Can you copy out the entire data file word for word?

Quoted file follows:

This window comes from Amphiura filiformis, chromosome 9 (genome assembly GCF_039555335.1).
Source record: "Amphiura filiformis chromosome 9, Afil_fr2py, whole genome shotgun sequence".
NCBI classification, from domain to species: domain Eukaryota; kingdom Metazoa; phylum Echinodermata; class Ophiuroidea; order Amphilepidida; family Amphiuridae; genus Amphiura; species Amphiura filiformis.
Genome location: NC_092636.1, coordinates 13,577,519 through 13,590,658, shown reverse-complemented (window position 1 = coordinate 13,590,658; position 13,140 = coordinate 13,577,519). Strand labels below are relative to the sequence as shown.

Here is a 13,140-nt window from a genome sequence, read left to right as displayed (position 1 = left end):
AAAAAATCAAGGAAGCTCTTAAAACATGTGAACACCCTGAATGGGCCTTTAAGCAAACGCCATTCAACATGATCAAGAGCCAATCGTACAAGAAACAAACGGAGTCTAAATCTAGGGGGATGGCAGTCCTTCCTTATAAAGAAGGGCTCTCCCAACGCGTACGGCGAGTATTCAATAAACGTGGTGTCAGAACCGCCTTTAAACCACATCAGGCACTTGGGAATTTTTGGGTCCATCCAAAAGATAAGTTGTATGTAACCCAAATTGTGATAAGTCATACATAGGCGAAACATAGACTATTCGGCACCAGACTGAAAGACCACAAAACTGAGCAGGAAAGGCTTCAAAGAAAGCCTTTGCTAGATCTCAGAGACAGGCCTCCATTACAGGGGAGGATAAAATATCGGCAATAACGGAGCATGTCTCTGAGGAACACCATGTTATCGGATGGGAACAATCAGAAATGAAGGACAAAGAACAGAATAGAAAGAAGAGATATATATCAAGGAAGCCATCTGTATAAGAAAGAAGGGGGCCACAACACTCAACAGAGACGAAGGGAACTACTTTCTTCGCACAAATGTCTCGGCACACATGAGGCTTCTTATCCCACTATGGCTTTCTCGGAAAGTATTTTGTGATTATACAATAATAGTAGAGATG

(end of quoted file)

This window comes from Amphiura filiformis, chromosome 9 (genome assembly GCF_039555335.1).
Source record: "Amphiura filiformis chromosome 9, Afil_fr2py, whole genome shotgun sequence".
NCBI classification, from domain to species: domain Eukaryota; kingdom Metazoa; phylum Echinodermata; class Ophiuroidea; order Amphilepidida; family Amphiuridae; genus Amphiura; species Amphiura filiformis.
Genome location: NC_092636.1, coordinates 13,577,519 through 13,590,658, shown reverse-complemented (window position 1 = coordinate 13,590,658; position 13,140 = coordinate 13,577,519). Strand labels below are relative to the sequence as shown.

Here is a 13,140-nt window from a genome sequence, read left to right as displayed (position 1 = left end):
AAAAAATCAAGGAAGCTCTTAAAACATGTGAACACCCTGAATGGGCCTTTAAGCAAACGCCATTCAACATGATCAAGAGCCAATCGTACAAGAAACAAACGGAGTCTAAATCTAGGGGGATGGCAGTCCTTCCTTATAAAGAAGGGCTCTCCCAACGCGTACGGCGAGTATTCAATAAACGTGGTGTCAGAACCGCCTTTAAACCACATCAGGCACTTGGGAATTTTTGGGTCCATCCAAAAGATAAGTTGTATGTAACCCAAATTGTGATAAGTCATACATAGGCGAAACATAGACTATTCGGCACCAGACTGAAAGACCACAAAACTGAGCAGGAAAGGCTTCAAAGAAAGCCTTTGCTAGATCTCAGAGACAGGCCTCCATTACAGGGGAGGATAAAATATCGGCAATAACGGAGCATGTCTCTGAGGAACACCATGTTATCGGATGGGAACAATCAGAAATGAAGGACAAAGAACAGAATAGAAAGAAGAGATATATATCAAGGAAGCCATCTGTATAAGAAAGAAGGGGGCCACAACACTCAACAGAGACGAAGGGAACTACTTTCTTCGCACAAATGTCTCGGCACACATGAGGCTTCTTATCCCACTATGGCTTTCTCGGAAAGTATTTTGTGATTATACAATAATAGTAGAGATG